Religious Affiliation RISES with Education

Religious Affiliation RISES with Education November 25, 2022

The conventional wisdom assumes that education is a secularizing factor, so that the more education a person has, the less likely the person will be affiliated with a religion. But researchers have found the opposite.  Sort of.

Social scientist Ryan Burge, who has written a book about the Nones, has written a report for the Religious News Service entitled  Does education ‘cure’ people of faith? The data says no.

The largest demographic of the Nones–that is, those who have no religious affiliation–is people who did not graduate from high school, 32% of whom say they have no religion.  Among high school graduates, the percentage is 28%.  Among those with four years of college, the percentage is 24%.  Among those with a Masters Degree, the percentage drops to 20%.  The number goes up slightly for those who get a doctorate, reverting to the undergraduate level of 24%.

This is more evidence of what I have long been saying, that most of the unchurched are to be found not in the young professionals targeted by most church growth programs but in the working class and among the poor.  Have you ever seen books or evangelism material targeted to these folks?  And yet, ironically, they are easier to reach than the higher-status demographics that congregations seem the most concerned about.

This is confirmed by another facet of the research.  Of those whose education ended with high school or less, 56% believe in God “with no doubts,” with another 16% saying that they believe though doubt sometimes and 4% saying they believe
“sometimes.”  That comes to 76% of lower educated folks believing in God, with only 7% saying they are atheists.  (The other choices were “belief in a higher power” [11%], and “no way to tell” [6%].)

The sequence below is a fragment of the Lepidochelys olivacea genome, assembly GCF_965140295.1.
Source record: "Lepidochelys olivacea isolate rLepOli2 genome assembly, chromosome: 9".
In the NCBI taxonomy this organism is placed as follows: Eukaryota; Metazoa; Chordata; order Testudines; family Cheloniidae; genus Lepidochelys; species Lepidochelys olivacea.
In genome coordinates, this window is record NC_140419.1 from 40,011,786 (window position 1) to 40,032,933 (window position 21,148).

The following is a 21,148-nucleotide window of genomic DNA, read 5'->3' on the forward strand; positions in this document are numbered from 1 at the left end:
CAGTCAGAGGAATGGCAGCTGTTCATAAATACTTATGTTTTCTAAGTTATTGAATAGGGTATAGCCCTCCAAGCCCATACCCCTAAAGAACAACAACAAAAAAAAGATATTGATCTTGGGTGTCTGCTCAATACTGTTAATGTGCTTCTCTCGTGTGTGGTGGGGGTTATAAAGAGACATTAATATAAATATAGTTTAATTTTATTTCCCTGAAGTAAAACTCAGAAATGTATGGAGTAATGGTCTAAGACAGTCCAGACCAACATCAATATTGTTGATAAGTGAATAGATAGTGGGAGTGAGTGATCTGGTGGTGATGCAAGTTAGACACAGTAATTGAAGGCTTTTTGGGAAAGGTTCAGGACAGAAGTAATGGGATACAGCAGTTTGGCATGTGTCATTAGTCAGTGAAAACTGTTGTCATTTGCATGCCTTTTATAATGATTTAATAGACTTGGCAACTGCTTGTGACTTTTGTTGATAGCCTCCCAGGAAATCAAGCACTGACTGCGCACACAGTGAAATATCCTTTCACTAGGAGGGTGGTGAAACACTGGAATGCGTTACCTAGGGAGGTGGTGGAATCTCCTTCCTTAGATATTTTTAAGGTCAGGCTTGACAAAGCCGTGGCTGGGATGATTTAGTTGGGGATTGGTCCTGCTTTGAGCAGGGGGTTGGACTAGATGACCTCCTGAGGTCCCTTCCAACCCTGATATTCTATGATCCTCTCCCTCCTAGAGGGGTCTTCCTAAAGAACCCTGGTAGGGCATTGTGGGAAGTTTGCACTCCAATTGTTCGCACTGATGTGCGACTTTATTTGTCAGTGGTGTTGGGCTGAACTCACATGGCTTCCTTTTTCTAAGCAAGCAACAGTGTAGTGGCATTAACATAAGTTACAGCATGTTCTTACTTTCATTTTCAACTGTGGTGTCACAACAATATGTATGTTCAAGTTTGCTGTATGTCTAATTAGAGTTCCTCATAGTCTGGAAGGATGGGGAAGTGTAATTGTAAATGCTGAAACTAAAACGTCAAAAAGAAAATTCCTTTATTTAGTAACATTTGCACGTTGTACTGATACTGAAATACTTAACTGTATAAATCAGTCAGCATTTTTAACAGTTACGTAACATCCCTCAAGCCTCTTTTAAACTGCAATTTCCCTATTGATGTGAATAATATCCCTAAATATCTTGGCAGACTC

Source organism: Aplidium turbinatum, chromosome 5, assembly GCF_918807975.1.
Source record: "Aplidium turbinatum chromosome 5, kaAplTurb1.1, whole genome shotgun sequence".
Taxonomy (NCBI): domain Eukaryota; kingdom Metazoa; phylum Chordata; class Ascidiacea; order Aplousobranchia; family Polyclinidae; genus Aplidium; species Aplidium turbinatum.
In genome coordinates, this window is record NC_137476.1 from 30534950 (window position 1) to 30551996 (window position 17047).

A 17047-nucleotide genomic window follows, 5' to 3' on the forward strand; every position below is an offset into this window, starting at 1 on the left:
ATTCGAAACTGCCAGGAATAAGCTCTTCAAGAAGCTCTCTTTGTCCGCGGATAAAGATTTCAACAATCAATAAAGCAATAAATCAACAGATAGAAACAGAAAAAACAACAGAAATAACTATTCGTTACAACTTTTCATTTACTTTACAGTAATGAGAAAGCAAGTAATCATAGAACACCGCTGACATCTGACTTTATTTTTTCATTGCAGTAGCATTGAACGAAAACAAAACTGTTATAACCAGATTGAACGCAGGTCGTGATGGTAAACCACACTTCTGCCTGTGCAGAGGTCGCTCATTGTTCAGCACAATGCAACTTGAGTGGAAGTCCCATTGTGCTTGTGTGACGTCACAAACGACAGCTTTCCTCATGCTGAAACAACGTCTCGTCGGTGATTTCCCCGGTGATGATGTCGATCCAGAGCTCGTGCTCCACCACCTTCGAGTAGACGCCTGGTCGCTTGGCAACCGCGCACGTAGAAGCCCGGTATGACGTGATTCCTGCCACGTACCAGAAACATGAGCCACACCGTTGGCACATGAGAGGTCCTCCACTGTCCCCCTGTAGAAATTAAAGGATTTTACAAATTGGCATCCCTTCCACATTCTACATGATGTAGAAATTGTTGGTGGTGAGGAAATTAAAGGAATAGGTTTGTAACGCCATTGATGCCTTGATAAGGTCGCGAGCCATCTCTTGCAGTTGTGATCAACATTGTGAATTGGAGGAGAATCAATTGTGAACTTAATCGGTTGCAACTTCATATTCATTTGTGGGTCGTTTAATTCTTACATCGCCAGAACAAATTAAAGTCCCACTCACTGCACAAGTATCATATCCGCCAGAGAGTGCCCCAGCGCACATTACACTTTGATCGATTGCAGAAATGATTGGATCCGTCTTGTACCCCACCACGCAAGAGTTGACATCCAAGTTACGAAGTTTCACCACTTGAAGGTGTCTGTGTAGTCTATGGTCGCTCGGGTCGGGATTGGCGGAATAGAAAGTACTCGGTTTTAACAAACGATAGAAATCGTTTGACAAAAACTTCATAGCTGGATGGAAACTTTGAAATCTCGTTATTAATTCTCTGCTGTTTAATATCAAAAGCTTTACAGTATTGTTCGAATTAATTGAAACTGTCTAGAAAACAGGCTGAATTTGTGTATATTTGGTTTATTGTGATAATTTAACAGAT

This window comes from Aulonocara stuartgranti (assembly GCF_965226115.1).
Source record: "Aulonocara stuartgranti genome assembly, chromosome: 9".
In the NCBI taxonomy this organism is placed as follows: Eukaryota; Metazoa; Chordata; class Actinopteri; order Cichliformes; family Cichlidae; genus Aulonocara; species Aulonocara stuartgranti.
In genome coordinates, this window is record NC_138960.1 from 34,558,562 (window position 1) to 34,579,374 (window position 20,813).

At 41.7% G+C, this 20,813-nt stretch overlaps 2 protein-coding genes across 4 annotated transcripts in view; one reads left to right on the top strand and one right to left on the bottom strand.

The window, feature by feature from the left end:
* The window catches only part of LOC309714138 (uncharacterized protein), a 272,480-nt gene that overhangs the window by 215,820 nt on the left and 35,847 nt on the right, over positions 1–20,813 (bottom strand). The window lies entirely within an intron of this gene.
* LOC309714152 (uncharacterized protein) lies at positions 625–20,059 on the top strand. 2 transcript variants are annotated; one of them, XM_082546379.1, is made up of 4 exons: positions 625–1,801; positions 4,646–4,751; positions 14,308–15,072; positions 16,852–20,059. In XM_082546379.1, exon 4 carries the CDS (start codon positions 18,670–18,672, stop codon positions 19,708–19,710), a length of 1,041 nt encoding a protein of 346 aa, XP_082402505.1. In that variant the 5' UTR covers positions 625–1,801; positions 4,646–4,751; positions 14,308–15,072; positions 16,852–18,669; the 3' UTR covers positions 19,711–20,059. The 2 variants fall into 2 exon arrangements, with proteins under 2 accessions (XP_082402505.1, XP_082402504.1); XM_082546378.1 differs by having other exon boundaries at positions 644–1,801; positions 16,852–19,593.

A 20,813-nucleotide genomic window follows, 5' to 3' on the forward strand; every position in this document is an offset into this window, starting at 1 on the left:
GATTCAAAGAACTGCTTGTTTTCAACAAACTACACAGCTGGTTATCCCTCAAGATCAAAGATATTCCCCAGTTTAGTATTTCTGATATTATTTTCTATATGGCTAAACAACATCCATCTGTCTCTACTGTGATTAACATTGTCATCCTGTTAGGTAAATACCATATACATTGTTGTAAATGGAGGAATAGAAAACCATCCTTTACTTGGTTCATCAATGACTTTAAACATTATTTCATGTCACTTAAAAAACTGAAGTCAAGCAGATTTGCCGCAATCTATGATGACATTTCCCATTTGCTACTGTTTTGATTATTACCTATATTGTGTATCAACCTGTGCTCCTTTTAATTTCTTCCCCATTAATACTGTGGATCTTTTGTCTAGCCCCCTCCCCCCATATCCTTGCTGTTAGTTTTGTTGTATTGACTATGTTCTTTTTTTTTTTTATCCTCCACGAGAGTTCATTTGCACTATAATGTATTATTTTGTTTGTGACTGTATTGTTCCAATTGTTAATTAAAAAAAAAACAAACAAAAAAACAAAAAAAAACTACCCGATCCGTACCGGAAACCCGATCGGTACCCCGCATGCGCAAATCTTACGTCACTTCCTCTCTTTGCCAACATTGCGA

For college graduates, 42% are certain that there is a God, 16% believe with doubts, and 5% believe sometimes, for a total of 73%, with 8% atheists.

For those who have been to graduate school, 38% believe in God, with 17% believing with doubts, and 6% believing sometimes, for a total of 61%, with 10% atheists.

Thus, the demographic segment that is most likely to be unchurched is also the most likely to believe in God, indeed, to have a strong belief in God!  Whereas the college-educated demographic, while being more likely to be members of a church, have the weakest belief in God!

So it appears that religious belief does go down with education.  In this, the conventional wisdom is right.  But religious affiliation–that is, membership in a church or its equivalent–goes up with education.

Can it be that the secularization of society is not so much due to outside forces, but rather is due to the secularization of churches?



Illustration by JacobCardel, CC BY-SA 4.0 <>, via Wikimedia Commons

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